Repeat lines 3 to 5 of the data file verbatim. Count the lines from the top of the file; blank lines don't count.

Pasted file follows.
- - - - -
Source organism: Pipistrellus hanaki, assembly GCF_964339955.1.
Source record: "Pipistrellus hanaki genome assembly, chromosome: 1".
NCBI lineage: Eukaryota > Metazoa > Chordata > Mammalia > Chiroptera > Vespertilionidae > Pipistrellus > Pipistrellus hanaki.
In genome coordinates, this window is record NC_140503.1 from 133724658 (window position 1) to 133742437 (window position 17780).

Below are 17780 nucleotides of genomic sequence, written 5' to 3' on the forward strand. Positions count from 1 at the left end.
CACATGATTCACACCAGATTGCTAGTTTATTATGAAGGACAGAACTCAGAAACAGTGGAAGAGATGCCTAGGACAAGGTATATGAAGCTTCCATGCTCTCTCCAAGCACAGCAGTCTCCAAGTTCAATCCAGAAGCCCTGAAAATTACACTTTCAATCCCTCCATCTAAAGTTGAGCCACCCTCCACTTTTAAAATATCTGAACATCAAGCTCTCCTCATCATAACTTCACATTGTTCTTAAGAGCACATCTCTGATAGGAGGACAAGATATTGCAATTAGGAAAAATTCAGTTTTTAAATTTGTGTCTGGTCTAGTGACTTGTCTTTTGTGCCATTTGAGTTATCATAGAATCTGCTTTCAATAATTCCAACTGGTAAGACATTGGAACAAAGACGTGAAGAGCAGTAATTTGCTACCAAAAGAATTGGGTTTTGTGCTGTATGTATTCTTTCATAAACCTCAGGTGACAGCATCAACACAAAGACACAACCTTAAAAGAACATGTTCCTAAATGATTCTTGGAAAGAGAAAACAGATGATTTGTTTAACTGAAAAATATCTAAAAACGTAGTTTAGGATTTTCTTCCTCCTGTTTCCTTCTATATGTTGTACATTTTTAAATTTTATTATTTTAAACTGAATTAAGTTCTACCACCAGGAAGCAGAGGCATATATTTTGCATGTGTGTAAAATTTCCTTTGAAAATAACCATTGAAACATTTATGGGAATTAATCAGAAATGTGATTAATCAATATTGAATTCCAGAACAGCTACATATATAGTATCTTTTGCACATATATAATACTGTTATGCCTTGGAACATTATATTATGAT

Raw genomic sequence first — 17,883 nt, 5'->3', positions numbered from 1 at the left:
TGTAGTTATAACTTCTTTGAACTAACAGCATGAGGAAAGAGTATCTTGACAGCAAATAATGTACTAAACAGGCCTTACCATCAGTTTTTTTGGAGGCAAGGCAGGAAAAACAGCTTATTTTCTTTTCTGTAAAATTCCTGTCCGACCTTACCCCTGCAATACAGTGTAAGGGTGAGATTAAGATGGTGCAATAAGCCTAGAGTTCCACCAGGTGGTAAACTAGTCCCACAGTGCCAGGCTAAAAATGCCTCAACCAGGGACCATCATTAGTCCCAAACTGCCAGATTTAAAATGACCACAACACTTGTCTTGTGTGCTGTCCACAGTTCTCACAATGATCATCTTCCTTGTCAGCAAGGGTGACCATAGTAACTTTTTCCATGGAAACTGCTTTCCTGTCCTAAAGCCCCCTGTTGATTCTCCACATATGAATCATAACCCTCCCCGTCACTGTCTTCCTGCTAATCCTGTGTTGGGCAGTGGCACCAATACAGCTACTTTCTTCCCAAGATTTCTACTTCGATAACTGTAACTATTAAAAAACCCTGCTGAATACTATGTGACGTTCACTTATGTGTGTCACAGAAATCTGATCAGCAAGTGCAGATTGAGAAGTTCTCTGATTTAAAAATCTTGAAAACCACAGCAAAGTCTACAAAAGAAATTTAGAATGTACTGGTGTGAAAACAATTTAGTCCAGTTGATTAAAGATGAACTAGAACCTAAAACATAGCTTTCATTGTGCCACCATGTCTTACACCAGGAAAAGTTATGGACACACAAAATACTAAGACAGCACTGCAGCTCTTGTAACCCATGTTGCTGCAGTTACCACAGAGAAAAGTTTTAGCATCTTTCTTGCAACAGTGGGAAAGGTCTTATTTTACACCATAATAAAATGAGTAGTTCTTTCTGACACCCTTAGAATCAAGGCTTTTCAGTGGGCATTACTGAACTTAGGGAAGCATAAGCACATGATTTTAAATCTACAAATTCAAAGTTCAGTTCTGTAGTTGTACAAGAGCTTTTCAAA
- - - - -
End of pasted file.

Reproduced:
NCBI lineage: Eukaryota > Metazoa > Chordata > Mammalia > Chiroptera > Vespertilionidae > Pipistrellus > Pipistrellus hanaki.
In genome coordinates, this window is record NC_140503.1 from 133724658 (window position 1) to 133742437 (window position 17780).

Below are 17780 nucleotides of genomic sequence, written 5' to 3' on the forward strand. Positions count from 1 at the left end.